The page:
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Biden asks U.S. Supreme Court to pause second ruling against student debt plan


U.S. President Joe Biden delivers remarks about the student loan forgiveness program from an auditorium on the White House campus in Washington, U.S., October 17, 2022. REUTERS/Leah Millis/

A day after the U.S. Supreme Court agreed to hear arguments over the legality of President Joe Biden plan to cancel billions of dollars in student debt, his administration on Friday asked the justices to put on hold a judge’s ruling in a separate case that found the program unlawful.

Rulings by lower courts in two challenges filed against the debt relief program have put Biden’s policy on ice.

The administration on Friday asked the Supreme Court to pause Texas-based U.S. District Judge Mark Pittman’s decision in a challenge backed by a conservative advocacy group or to hear arguments on the merits of the case at the same time that it tackles a challenge pursued by six mostly Republican-led states.

Pittman issued his ruling on Nov. 10. The St. Louis-based 8th U.S. Circuit Court of Appeals issued its injunction on Nov. 14 in a lawsuit in which Arkansas, Iowa, Kansas, Missouri, Nebraska and South Carolina have argued that the administration overstepped its authority.

The justices on Thursday did not act on Biden’s request to immediately lift the 8th Circuit’s injunction but fast-tracked the case for oral arguments in late February or early March.

Biden announced in August that the U.S. government would forgive up to $10,000 in student loan debt for borrowers making less than $125,000 a year, or $250,000 for married couples. Students who received Pell Grants to benefit lower-income college students will have up to $20,000 of their debt canceled.

During the 2020 presidential campaign, Biden promised to help debt-saddled former college students but the program has drawn opposition from Republicans and conservative groups who say it is unfair to those who paid back their loans or never went to college and could exacerbate inflation.

The Congressional Budget Office in September calculated that the debt forgiveness program would cost taxpayers about $400 billion.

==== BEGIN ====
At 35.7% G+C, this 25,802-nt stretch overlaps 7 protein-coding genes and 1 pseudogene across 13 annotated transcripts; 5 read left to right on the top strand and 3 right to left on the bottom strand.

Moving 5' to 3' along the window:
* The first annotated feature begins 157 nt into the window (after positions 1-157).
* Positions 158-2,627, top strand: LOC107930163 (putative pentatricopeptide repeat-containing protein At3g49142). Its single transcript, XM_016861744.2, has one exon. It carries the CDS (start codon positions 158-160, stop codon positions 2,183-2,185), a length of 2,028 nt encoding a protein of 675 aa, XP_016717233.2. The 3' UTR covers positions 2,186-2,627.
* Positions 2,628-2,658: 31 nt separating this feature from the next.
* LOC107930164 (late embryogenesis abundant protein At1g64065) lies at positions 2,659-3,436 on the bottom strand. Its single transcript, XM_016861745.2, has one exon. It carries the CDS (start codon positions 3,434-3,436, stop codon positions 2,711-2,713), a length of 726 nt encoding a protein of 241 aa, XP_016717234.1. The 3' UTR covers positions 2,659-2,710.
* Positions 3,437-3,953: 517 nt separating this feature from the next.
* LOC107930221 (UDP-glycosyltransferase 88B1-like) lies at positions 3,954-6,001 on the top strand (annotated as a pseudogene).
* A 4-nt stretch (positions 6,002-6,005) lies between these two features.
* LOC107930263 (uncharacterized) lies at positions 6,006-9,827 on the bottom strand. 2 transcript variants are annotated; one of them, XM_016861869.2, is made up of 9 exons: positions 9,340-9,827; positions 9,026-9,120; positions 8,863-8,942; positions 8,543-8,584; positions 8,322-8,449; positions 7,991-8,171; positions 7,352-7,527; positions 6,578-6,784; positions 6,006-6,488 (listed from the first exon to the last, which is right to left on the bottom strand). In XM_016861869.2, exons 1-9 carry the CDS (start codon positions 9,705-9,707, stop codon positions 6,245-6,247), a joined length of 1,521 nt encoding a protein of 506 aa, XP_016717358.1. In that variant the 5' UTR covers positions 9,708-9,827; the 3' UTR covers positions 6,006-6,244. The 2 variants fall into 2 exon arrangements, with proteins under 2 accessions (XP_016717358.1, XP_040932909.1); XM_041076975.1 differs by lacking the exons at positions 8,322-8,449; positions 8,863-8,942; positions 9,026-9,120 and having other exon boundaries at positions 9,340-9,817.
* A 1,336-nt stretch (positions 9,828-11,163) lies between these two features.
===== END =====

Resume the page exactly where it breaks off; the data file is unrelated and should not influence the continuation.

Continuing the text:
The Texas lawsuit was filed by two borrowers who were partially or fully ineligible for the loan forgiveness, backed by the Job Creators Network Foundation, a conservative advocacy group founded by Bernie Marcus, a co-founder of Home Depot Inc.

Pittman, appointed as a judge by Republican former President Donald Trump, ruled that the administration overstepped its authority to order debt cancellation under a 2003 law called the Higher Education Relief Opportunities for Students Act, which can “waive or modify” student financial assistance during war or national emergency.

The judge said it was irrelevant if Biden’s plan was good public policy because the program was “one of the largest exercises of legislative power without congressional authority in the history of the United States.”

Biden’s administration justified its plan based on the economic harms inflicted by the COVID-19 pandemic and concerns about rising debt delinquency and lower earnings, particularly among lower-income Americans. Biden and his predecessor Trump had invoked the law to pause student loan repayments.

Biden on Nov. 22 extended the repayment pause to no later than next June 30 to give the Supreme Court time to decide the case.

The administration has said that more than 26 million borrowers have applied for loan relief and 16 million applications have been approved for discharge if allowed by the courts. It has said more than 40 million Americans are eligible for relief.

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